Wednesday, November 19, 2014

Language Profile: Egyptian

Earlier this week in our country profile on Egypt, we made a brief mention of the Egyptian language. It is one of the oldest recorded languages in existence, with written evidence dating back as far as the year 3300 BC. It also comprises its own branch of the Afro-Asiatic language family, which also includes Semitic languages such as Arabic and Hebrew.

The Egyptian language has had a long and fascinating history over the centuries. The name Ancient Egyptian generally refers to the Egyptian language before 2600 BC, after which point it passed through stages that are now known as Old, Middle, and Late Egyptian, which was used through 700 BC. These earliest stages of the Egyptian language were written using both hieroglyphs and hieratic.

The Papyrus of Ani featuring cursive hieroglyphs, created around 1250 BC. 
The oldest preserved texts in Egyptian are generally those written on stone using hieroglyphs. Egyptian hieroglyphs consist of three types of glyphs: phonetic glyphs that represent phonemes, logograms that represent morphemes and words, and determinatives or semagrams, which are symbols that help the reader to determine the exact meaning of the other two types of glyphs. While Egyptian hieroglyphs were unreadable throughout most of modern history, they were eventually deciphered in the early 1800s. This was done primarily through the use of the Rosetta Stone, which featured text written in Egyptian hieroglyphs, classic Greek, and Demotic, which we will get to in a moment.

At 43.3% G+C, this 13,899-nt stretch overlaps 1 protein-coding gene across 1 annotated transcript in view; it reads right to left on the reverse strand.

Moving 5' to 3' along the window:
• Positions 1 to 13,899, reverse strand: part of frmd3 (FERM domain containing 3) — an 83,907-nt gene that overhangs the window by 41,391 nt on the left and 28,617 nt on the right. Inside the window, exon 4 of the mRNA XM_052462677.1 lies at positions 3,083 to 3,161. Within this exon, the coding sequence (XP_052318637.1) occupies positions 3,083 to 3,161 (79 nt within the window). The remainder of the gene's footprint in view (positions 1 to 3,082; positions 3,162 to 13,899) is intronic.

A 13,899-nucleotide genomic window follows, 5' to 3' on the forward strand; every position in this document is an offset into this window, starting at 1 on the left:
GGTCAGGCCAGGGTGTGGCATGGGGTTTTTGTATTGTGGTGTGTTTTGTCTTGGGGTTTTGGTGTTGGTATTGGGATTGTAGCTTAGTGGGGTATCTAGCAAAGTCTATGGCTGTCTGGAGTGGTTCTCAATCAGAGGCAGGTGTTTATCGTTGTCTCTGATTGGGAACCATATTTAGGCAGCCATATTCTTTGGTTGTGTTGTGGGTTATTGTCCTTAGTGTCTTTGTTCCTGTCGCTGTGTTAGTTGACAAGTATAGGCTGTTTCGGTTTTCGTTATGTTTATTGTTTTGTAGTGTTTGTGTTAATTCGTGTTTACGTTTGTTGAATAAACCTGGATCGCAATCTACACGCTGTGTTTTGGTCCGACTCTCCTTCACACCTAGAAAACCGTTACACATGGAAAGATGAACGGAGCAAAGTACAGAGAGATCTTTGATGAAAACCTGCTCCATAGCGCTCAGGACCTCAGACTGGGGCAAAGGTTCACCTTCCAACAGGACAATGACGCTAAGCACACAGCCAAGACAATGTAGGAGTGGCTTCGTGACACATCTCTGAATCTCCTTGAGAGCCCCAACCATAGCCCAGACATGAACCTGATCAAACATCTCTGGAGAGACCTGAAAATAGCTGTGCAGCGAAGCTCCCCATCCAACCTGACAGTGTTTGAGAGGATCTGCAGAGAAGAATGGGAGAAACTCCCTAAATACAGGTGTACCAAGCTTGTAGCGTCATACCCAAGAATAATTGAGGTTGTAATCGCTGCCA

A close-up of the cursive hieroglyphs
from The Papyrus of Ani
Hieratic, the other writing system we mentioned, was a cursive writing system that was primarily used for important documents. Unfortunately, examples of hieratic script were not preserved as easily throughout history since hieratic was usually written on papyrus, a paper-like material made from the papyrus plant.

Around the 7th century BC, the language became what is now known as Demotic. Demotic script was derived from forms of hieratic, and was generally used for similar official purposes. It was used through the 5th century AD, around which time Coptic, the final stage of the Egyptian language, came into existence. Both Demotic and Coptic scripts were used as a means of simplifying the complex hieroglyph-based Egyptian writing system for the ever-increasing number of speakers.

Coptic was spoken in Egypt until the 17th century and was written using the Coptic alphabet, which consists of the Greek alphabet with letters borrowed from Demotic. Around the 7th century, Arabic became the most popular language for official purposes, and Coptic was eventually replaced as the national language of Egypt by Egyptian Arabic, which is still used today. However, unlike the earlier forms of the Egyptian language which are no longer used, Coptic survives as a liturgical language of the Coptic Orthodox and Coptic Catholic churches.